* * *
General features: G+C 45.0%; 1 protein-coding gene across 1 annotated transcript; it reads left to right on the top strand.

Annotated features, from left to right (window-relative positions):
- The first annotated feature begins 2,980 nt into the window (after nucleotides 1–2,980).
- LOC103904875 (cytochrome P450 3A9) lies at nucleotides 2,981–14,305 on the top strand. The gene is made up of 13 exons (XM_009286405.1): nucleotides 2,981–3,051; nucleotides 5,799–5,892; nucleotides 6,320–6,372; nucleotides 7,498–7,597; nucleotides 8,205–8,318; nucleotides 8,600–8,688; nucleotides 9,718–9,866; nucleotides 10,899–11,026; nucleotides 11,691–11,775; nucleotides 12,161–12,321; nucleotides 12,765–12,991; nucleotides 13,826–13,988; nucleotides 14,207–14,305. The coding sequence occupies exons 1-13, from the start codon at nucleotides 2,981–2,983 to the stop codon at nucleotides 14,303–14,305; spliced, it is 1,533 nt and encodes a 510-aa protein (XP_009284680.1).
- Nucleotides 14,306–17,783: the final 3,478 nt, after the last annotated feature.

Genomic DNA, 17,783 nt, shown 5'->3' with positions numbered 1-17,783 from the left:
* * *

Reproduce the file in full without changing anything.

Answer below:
General features: G+C 45.0%; 1 protein-coding gene across 1 annotated transcript; it reads left to right on the top strand.

Annotated features, from left to right (window-relative positions):
- The first annotated feature begins 2,980 nt into the window (after nucleotides 1–2,980).
- LOC103904875 (cytochrome P450 3A9) lies at nucleotides 2,981–14,305 on the top strand. The gene is made up of 13 exons (XM_009286405.1): nucleotides 2,981–3,051; nucleotides 5,799–5,892; nucleotides 6,320–6,372; nucleotides 7,498–7,597; nucleotides 8,205–8,318; nucleotides 8,600–8,688; nucleotides 9,718–9,866; nucleotides 10,899–11,026; nucleotides 11,691–11,775; nucleotides 12,161–12,321; nucleotides 12,765–12,991; nucleotides 13,826–13,988; nucleotides 14,207–14,305. The coding sequence occupies exons 1-13, from the start codon at nucleotides 2,981–2,983 to the stop codon at nucleotides 14,303–14,305; spliced, it is 1,533 nt and encodes a 510-aa protein (XP_009284680.1).
- Nucleotides 14,306–17,783: the final 3,478 nt, after the last annotated feature.

Genomic DNA, 17,783 nt, shown 5'->3' with positions numbered 1-17,783 from the left: